ASTON Martin has made the surprise announcement it won’t be vying for outright victory at the Le Mans 24 Hours after putting the Valkyrie racing car programme on hold until further notice.
According to the car maker, the “Le Mans Hypercar” racing version of its halo Valkyrie road car won’t be taking to the track at the start of the new World Endurance Championship (WEC) season this September as it “re-evaluates the future” of its hypercar programme.
More specifically, the company claims its paused work on its Valkyrie racing car over recently confirmed changes to the sporting regulations. In January 2020, the Le Mans 24 Hours organiser ACO and North America’s motorsport governing body IMSA agreed plans to create a new “LMDh” class of purpose-built hybrid prototype racing cars, which would be able to race in the WEC against Le Mans Hypercars like the road car-based Valkyrie.
Aston’s president, Dr Andy Palmer, explained: “Aston Martin’s ambition to compete for the overall victory in the 24 Hours of Le Mans remains undiminished, but it is only right that we reassess our position in light of a significant change in the landscape that was not anticipated when we committed last year.
“We entered Aston Martin Valkyrie in WEC and at Le Mans with the understanding that we would be competing with similar machinery and like-minded manufacturers. The situation has changed and it makes sense for us to pause and reconsider our options.”
Though Aston Martin is putting the racing version of the Valkyrie to one side for now, the company stressed this doesn’t affect its plans for the road-going versio, and said deliveries of the first customer cars are on course to begin during the second half of 2020.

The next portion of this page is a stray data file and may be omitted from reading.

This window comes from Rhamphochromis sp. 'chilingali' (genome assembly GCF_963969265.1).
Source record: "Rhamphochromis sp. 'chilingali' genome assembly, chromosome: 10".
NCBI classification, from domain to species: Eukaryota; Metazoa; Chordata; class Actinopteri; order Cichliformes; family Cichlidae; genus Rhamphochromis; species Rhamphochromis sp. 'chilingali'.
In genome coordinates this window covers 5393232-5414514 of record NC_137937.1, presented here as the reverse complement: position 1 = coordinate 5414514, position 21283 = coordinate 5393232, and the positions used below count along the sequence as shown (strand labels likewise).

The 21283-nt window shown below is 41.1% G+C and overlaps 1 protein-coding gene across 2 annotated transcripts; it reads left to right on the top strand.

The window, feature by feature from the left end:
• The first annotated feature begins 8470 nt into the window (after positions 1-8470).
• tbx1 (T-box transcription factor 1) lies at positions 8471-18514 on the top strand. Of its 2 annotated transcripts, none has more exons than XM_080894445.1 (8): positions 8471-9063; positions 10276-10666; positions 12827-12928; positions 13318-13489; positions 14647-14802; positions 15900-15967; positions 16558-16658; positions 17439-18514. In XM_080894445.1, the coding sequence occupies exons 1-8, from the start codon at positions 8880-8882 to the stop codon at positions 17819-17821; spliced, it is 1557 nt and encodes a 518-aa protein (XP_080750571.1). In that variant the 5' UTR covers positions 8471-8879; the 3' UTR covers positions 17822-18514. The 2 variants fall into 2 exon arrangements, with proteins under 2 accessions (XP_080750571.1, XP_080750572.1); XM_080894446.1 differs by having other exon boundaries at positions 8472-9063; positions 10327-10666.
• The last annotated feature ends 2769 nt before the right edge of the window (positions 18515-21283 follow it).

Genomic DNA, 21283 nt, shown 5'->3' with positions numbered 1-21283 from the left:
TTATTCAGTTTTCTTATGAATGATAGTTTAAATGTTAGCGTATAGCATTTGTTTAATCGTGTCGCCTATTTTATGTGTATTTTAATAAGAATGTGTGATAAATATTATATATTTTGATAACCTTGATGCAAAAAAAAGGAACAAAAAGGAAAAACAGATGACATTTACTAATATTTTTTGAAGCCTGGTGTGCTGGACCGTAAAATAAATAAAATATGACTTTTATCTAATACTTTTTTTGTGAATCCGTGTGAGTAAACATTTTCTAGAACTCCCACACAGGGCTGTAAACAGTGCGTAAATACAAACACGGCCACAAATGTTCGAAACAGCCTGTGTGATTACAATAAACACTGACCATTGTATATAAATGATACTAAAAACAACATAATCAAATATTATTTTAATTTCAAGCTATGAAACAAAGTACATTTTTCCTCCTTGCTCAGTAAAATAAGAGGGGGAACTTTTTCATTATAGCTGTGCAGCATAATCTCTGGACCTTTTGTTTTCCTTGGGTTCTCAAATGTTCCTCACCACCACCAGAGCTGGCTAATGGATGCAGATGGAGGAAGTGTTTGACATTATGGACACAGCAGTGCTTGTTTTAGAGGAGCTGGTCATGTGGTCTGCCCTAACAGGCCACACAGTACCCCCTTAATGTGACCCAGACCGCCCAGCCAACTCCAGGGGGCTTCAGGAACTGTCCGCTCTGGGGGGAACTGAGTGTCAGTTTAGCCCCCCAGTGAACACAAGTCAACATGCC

The British car maker added that its other motor racing activities are unaffected by its Le Mans Hypercar decision, too. The company says it’s fully committe” to racing its Vantage GTE cars in the WEC and is still on-track to race its own cars in Formula One next year, when the current Racing Point team is rebranded as the official Aston Martin works team for the 2021 season onwards.
The Le Mans 24 Hours organisers are also confident the show will go on, even though Aston Martin’s decision means Toyota is now the only constructor that’s committed to racing its own Le Mans Hypercar this year. In a joint statement, the ACO and the FIA, motor racing’s international governing body, said: “the strategy concerning Le Mans Hypercar and LMDh remains unchanged”. Their also confirmed more details on their endurance racing plans will be announced next month.
It’s expected Toyota won’t be racing in a class of one, though, as more marques and teams are due to join the Le Mans Hypercar fray in the near future. The American racing car constructor Scuderia Cameron Glickenhaus intents to have its SCG 007 on the grid at the 2021 Le Mans 24 Hours and Peugeot has pledged to have its own hybrid hypercar ready to race in 2022. However, unlike Toyota and Scuderia Cameron Glickenhaus, the French firm hasn’t outlined any intentions of making a road legal version.